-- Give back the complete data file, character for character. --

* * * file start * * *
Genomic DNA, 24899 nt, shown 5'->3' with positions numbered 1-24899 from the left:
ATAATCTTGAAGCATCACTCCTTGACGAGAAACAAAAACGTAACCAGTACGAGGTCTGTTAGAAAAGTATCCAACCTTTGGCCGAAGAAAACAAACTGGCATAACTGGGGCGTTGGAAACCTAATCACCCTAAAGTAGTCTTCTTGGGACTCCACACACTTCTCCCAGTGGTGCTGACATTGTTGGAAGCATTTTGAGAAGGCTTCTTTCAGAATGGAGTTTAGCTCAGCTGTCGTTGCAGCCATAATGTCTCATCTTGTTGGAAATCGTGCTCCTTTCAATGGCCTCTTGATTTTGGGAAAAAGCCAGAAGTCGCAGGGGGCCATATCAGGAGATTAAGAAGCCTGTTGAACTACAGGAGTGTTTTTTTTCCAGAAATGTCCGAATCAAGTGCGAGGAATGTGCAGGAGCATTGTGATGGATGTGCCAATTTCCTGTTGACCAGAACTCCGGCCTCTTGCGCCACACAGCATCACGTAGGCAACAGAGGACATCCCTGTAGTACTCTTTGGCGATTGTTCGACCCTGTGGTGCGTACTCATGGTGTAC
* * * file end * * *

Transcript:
Genomic DNA, 24899 nt, shown 5'->3' with positions numbered 1-24899 from the left:
ATAATCTTGAAGCATCACTCCTTGACGAGAAACAAAAACGTAACCAGTACGAGGTCTGTTAGAAAAGTATCCAACCTTTGGCCGAAGAAAACAAACTGGCATAACTGGGGCGTTGGAAACCTAATCACCCTAAAGTAGTCTTCTTGGGACTCCACACACTTCTCCCAGTGGTGCTGACATTGTTGGAAGCATTTTGAGAAGGCTTCTTTCAGAATGGAGTTTAGCTCAGCTGTCGTTGCAGCCATAATGTCTCATCTTGTTGGAAATCGTGCTCCTTTCAATGGCCTCTTGATTTTGGGAAAAAGCCAGAAGTCGCAGGGGGCCATATCAGGAGATTAAGAAGCCTGTTGAACTACAGGAGTGTTTTTTTTCCAGAAATGTCCGAATCAAGTGCGAGGAATGTGCAGGAGCATTGTGATGGATGTGCCAATTTCCTGTTGACCAGAACTCCGGCCTCTTGCGCCACACAGCATCACGTAGGCAACAGAGGACATCCCTGTAGTACTCTTTGGCGATTGTTCGACCCTGTGGTGCGTACTCATGGTGTAC